Sarah Alexander has just moved to Salem, after spending the past ten years in Los Angeles. Divorced and looking to start over, she picks the one place that has always intrigued her. She figures while making Salem her new home, she can take the time to research that mysterious ancestor that died during the witch trials in 1692. While adjusting to her new surroundings, she finds herself somewhat familiar with some of the historic buildings throughout the town, even though she'd never been here before, especially the tall gabled white house on the hill.
The familiarity with historical Salem isn't the only thing that Sarah has to deal with. She's also haunted by horrific nightmares that make no sense, of faceless men and chains choking her. While she was used to these terrifying nightmares happening while she lived in LA, they have become increasingly worse now that she was in Salem. The only bright spot, the nights when she has the dreams of the faceless man with the golden halo of hair who happens to look an awful lot like a certain English professor a the university.
James Wentworth has spent the last 319 years stuck in the past. Stuck missing his wife, who died while imprisioned as being a witch, and riddled with guilt that he wasn't able to do anything to save her. He's spent the last 319 years learning how to get his humanity back and controlling the baser needs of a vampire. You see, he was unwillingly changed into a vampire a few days before his wife's death. He was left to his own devices to figure out how a vampire was to live. It took some time, but he managed to overcome those vampiric instincts and become a semblance of the man he once was.
But his life is thrown into a tailspin when a woman stops in front of his house and he mistakes her for his dead wife, Elisabeth. While he realizes his mistake, he begins to realize that there was a reason Sarah Alexander was brought to Salem. Maybe, if he hopes long enough, he might just get that second chance with this soul mate.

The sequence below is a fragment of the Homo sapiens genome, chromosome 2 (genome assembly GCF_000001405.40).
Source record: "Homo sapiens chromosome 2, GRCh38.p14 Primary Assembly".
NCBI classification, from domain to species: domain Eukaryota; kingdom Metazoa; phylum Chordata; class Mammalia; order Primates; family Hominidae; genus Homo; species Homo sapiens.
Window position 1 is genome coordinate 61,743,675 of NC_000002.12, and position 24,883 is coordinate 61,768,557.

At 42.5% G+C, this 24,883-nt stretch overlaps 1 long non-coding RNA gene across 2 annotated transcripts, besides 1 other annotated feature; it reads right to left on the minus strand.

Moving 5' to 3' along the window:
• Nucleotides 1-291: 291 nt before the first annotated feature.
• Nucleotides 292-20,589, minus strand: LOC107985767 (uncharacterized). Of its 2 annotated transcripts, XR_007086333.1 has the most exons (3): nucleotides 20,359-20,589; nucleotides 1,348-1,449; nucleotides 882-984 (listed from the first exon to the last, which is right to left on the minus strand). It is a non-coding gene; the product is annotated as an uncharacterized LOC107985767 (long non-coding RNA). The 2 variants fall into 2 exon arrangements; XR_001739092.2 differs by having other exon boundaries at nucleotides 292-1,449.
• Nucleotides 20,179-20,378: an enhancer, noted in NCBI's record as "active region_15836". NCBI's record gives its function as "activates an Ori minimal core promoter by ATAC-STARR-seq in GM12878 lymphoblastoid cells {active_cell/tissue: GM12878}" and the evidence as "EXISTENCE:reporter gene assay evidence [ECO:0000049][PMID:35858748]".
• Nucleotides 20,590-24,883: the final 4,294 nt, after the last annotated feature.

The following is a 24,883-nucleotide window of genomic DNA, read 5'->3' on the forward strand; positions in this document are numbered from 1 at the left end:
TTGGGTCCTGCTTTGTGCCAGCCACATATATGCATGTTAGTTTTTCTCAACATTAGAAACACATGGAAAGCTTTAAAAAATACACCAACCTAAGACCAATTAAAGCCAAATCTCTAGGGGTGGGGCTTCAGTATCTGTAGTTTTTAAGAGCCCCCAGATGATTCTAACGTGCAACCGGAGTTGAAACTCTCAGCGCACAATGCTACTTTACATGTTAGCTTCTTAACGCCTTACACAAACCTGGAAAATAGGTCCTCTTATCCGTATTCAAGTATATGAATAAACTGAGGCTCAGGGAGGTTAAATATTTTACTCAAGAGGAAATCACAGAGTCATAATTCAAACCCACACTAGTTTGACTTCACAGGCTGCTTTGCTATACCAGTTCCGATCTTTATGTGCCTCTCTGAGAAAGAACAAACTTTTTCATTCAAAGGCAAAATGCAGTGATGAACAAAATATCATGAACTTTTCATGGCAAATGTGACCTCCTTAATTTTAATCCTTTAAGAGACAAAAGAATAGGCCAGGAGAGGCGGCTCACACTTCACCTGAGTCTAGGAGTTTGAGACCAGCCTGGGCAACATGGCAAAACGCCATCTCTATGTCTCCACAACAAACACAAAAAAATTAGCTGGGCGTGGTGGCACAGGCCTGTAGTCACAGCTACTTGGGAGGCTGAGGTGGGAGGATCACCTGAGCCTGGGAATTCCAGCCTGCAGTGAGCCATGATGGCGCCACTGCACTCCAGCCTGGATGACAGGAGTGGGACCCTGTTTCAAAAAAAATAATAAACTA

I didn't know what to expect with this book, but I was presently surprised at how much I liked it. James, as an older "Edward" type character, plays against the typical stereotype for vampires and proves that they can have some humanity. He does tend to go over board on thinking through his every action, but as stated later in the story, he's acting as he did when he was a human. Which makes you believe that if there was good in you to begin with, that good can overcome whatever adversary (or immortal monster) you may face.
Sarah, our older "Bella" did at times seem like the one more willing to throw caution to the wind (she tried to kiss James in one scene and he fled to his car), but she also wasn't easily scare, despite her horrible nightmares. Even after finding out what James was, it only took her a couple of hours to figure out she was wrong and go running after him. She decided it was better to be with James as he was, than be with a regular mortal man.
Sure, you'll spend time comparing this story to Twilight, but it does have it's differences that make it stand above. I loved the historical references to the Salem Witch Trials. It tied everything together and showed you how given everything James (and subsequently Sarah) went through during that time could have jaded them in a way that completely understandable. It was only when Sarah told James he needed to forgive the past that I think they were able to have that happily ever after.